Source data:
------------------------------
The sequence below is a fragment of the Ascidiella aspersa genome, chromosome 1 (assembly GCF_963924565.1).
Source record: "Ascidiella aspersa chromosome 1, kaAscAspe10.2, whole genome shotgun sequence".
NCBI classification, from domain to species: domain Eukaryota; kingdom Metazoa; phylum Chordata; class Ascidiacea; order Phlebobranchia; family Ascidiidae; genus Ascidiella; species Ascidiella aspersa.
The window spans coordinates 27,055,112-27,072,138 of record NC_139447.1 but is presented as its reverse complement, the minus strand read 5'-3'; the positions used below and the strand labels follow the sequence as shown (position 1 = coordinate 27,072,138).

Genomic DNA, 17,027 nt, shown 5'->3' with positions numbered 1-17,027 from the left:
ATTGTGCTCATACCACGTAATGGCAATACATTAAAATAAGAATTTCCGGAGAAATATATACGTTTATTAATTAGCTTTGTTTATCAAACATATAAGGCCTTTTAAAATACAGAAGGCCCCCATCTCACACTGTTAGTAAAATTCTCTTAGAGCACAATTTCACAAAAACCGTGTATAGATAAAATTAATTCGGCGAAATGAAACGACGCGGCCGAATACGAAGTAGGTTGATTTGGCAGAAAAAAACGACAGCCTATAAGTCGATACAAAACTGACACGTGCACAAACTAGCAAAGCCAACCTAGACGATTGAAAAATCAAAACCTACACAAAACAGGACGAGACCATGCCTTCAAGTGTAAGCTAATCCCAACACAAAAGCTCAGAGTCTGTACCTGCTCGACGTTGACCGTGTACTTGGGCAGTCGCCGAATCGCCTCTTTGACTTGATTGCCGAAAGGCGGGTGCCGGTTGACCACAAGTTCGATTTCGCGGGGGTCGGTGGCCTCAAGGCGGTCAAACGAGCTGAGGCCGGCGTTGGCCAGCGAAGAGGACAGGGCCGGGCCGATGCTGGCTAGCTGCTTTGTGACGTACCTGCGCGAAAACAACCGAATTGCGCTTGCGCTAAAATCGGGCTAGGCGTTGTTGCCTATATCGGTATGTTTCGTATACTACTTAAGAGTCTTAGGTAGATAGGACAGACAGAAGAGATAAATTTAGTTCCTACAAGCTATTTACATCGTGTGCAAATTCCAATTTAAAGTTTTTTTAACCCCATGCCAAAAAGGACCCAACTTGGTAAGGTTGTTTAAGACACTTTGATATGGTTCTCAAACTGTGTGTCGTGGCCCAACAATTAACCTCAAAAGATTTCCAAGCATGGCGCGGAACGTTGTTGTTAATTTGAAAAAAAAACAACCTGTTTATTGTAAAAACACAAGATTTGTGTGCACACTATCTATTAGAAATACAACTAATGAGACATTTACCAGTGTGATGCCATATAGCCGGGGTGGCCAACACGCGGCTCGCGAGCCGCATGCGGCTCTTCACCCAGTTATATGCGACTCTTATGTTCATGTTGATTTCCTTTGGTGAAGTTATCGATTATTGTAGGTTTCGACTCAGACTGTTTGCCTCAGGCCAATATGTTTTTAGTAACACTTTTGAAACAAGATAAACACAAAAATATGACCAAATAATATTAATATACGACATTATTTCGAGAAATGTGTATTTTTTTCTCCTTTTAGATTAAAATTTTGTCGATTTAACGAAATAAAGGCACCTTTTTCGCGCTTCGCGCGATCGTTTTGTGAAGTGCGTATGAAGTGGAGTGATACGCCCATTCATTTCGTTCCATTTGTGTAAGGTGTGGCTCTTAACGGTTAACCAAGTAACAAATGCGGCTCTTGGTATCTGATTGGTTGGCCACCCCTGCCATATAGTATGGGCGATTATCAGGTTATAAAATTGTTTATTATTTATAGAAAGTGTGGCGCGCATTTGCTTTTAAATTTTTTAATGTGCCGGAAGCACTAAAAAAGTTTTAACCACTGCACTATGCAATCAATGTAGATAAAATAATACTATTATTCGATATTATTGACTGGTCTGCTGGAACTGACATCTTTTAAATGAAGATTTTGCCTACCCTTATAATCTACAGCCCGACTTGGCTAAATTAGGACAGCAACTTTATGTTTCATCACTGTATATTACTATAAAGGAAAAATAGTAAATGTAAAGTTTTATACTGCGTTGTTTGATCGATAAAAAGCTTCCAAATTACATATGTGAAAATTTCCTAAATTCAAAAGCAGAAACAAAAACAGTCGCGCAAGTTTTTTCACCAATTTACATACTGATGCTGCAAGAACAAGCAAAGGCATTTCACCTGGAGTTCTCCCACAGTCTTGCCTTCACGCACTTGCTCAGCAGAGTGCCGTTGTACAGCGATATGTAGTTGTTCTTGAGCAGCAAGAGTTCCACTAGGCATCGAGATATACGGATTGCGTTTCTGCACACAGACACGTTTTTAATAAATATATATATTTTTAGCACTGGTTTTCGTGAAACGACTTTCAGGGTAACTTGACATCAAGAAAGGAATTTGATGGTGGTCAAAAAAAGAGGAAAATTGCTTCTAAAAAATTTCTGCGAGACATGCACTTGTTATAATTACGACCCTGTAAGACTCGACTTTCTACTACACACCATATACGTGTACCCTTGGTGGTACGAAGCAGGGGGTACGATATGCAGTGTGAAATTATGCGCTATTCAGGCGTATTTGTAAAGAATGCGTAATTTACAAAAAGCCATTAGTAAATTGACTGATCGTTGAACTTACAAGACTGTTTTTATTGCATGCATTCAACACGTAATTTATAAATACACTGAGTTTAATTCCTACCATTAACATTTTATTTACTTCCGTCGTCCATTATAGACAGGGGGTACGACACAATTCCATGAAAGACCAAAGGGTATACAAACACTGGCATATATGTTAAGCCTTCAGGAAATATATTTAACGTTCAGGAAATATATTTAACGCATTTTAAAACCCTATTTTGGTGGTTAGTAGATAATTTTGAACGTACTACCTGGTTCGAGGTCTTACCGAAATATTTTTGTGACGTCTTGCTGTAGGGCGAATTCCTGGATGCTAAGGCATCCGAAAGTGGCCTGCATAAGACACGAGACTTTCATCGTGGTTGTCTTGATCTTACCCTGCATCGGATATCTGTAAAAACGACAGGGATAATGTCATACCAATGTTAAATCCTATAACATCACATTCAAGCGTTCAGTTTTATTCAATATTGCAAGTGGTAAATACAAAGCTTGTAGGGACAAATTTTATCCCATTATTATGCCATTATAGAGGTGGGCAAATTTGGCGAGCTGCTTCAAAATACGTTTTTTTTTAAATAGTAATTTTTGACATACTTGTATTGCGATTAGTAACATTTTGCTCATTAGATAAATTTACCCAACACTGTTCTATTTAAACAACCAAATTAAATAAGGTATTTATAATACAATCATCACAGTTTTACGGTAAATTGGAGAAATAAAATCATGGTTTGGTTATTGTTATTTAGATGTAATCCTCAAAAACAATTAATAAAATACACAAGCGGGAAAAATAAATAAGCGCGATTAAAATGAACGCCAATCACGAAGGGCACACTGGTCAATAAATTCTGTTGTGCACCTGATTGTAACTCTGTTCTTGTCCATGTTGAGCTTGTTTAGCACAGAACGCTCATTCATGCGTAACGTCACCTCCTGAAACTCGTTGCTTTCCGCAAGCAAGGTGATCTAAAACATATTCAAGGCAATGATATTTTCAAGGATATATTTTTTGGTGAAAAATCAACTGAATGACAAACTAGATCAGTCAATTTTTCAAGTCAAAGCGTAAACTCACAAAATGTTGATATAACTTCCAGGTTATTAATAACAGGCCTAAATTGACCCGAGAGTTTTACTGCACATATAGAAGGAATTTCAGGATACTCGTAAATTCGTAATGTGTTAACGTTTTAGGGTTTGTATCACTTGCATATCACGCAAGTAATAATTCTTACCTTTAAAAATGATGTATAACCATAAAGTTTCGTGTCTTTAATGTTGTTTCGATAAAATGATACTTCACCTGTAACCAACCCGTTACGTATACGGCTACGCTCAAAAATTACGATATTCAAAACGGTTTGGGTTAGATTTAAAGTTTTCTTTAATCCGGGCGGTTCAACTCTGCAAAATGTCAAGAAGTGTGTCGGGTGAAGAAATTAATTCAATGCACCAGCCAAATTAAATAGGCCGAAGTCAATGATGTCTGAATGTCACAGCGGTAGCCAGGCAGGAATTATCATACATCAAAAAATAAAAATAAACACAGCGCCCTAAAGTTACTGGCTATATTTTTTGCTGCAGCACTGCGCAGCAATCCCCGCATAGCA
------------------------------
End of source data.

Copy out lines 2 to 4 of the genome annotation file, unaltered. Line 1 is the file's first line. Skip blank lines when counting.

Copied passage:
Source record: "Ascidiella aspersa chromosome 1, kaAscAspe10.2, whole genome shotgun sequence".
NCBI classification, from domain to species: domain Eukaryota; kingdom Metazoa; phylum Chordata; class Ascidiacea; order Phlebobranchia; family Ascidiidae; genus Ascidiella; species Ascidiella aspersa.
The window spans coordinates 27,055,112-27,072,138 of record NC_139447.1 but is presented as its reverse complement, the minus strand read 5'-3'; the positions used below and the strand labels follow the sequence as shown (position 1 = coordinate 27,072,138).